Top tips for proofreading

Our bnrias are eeterxlmy pwureofl. As lnog as the frist and lsat lteter of ecah wrod in a snntceee are ccorert, the leretts in the mdlide can be in any oedrr and our banirs can sltil pcseros waht the seenctne syas. 

By Ellie Clifford, academy executive at Stone Junction.

The reason we can understand jumbled up text is because when we read, our brains process whole words rather than individual letters. As a result, it can be easy to miss mistakes, particularly in our own writing.

The grammatical accuracy of your business’ content can have a direct impact on the reputation of your business. To help you present your company in the best possible light, we’ve put together a few tips and tricks to spot and avoid mistakes before the content is published.

Give it a day

Despite the pressure to write quickly to meet deadlines, proofreading must not be rushed. If you’re proofreading your own work, allowing a day after writing the article before proofreading gives your brain the opportunity to refresh. This way you are more likely to spot mistakes, as you have distanced yourself from the article.

As well as refreshing your brain, it’s advisable to check through an article twice looking for particular mistakes each time. Firstly, check the style is appropriate for the target audience and the content is technically accurate. Secondly, make sure you have not overlooked the purpose or key messages of the article. To make sure the article really hits the mark, a good motto to work by is to write with the reader in mind.

Mix it up 

As a writer, you probably spend a lot of time at your desk in front of screens. When proofreading, it can help to see the article in a new light. This may involve printing it, moving to another room or changing the colour of the text. This can help you to find any mistakes you missed in the previous version.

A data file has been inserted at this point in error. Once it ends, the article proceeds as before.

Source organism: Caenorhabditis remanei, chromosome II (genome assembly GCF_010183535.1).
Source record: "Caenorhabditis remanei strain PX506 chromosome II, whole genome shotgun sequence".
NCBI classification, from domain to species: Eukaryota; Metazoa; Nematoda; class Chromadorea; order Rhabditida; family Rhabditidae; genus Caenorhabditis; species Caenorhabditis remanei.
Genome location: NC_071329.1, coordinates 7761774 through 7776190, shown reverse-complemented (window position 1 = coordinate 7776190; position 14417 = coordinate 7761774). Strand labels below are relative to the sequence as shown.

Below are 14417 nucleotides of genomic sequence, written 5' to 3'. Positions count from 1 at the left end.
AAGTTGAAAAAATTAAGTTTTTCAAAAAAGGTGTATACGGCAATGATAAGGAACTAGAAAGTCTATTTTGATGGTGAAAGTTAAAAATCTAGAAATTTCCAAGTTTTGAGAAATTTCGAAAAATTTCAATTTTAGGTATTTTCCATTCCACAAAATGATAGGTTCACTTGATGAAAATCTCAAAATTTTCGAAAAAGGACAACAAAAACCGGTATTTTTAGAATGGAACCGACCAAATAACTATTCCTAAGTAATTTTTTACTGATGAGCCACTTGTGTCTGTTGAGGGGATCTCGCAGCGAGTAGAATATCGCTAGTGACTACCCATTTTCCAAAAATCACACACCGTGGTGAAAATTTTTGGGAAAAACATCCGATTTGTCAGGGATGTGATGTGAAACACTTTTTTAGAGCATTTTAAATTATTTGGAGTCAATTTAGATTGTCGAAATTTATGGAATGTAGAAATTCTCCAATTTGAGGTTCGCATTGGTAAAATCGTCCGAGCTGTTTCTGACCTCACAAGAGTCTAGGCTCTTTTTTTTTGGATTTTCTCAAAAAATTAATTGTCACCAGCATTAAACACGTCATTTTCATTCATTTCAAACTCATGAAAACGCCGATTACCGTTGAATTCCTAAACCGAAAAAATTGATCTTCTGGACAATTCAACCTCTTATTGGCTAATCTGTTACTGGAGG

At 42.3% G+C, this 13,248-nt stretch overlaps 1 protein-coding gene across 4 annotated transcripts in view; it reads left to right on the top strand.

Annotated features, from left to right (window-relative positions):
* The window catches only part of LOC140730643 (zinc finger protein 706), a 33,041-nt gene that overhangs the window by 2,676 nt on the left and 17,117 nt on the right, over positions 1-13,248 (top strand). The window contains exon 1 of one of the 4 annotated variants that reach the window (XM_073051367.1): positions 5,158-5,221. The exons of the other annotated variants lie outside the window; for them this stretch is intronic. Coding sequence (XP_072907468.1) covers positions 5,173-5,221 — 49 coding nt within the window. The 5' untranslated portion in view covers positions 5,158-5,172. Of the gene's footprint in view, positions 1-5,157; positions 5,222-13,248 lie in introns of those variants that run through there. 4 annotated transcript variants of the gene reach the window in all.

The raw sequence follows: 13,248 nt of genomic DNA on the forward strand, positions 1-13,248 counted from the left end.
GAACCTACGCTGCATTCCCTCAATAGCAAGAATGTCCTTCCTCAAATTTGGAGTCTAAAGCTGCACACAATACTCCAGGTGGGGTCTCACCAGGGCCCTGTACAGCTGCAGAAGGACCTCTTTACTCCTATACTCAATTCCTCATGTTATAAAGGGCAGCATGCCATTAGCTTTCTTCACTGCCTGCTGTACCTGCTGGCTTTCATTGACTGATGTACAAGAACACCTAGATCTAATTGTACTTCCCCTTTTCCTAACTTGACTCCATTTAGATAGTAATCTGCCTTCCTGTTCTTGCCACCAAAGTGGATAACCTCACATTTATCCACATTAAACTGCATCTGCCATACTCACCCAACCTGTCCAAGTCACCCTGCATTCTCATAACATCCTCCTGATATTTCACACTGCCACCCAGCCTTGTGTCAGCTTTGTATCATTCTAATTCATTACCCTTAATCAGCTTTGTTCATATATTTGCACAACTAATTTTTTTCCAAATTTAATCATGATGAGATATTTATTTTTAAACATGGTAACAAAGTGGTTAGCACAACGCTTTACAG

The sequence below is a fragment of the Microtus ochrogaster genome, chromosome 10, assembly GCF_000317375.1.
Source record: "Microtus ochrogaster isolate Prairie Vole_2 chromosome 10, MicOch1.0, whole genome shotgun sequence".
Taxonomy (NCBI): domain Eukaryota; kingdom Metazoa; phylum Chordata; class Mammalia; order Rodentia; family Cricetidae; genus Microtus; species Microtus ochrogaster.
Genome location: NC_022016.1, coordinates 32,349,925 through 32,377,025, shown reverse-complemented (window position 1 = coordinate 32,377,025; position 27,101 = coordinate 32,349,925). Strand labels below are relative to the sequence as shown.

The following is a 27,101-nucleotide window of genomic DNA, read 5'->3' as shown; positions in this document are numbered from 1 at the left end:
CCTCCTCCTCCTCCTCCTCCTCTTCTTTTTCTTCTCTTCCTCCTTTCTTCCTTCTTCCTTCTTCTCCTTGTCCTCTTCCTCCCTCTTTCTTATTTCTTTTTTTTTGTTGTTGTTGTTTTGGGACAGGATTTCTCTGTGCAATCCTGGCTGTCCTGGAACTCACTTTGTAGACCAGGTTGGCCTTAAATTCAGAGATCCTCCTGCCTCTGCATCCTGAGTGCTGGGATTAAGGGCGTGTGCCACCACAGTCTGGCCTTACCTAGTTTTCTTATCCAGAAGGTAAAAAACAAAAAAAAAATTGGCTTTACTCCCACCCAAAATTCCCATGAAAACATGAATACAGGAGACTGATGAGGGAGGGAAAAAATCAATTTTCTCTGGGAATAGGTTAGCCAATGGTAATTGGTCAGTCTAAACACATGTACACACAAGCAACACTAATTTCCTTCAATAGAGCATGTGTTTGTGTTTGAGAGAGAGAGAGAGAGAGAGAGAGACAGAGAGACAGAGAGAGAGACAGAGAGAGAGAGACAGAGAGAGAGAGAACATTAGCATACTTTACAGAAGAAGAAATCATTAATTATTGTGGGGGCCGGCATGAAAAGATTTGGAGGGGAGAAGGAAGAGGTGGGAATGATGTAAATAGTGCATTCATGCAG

While you’re mixing it up, another useful tip is to read the article out loud, as if reading it to somebody else. This will help you identify the sentences and paragraphs that are too long.  If you’re writing for a magazine, the column format can make long sentences and paragraphs even more noticeable to a journalist, so it’s important to check for length before sending your article to the media.


Back to front 

A good article should engage readers and focus their attention on the overall story or message. However, getting sidetracked by structure and flow can make it difficult to concentrate on spelling and grammar when proofreading. To resolve this, you could try starting at the end of the article and reading each paragraph in turn.

By fnloowlig thsee tpis and proaroidnfeg clalerufy, bsuseseins can poucdre gaert cpoy and irvopme tiehr pbluic roenaltis.

For more advice on writing mistake-free technical content, get in touch with PR expert, Stone Junction on 01785 225416 or e-mail us at sayhello@stonejunction.co.uk.

Ellie Clifford

Stone Junction is a cool technical PR agency based in Stafford. We work for all sorts of businesses, with a particular focus on technology, technical and engineering companies. We like being sent cake and biscuits by clients, journalists and prospects.

No comments: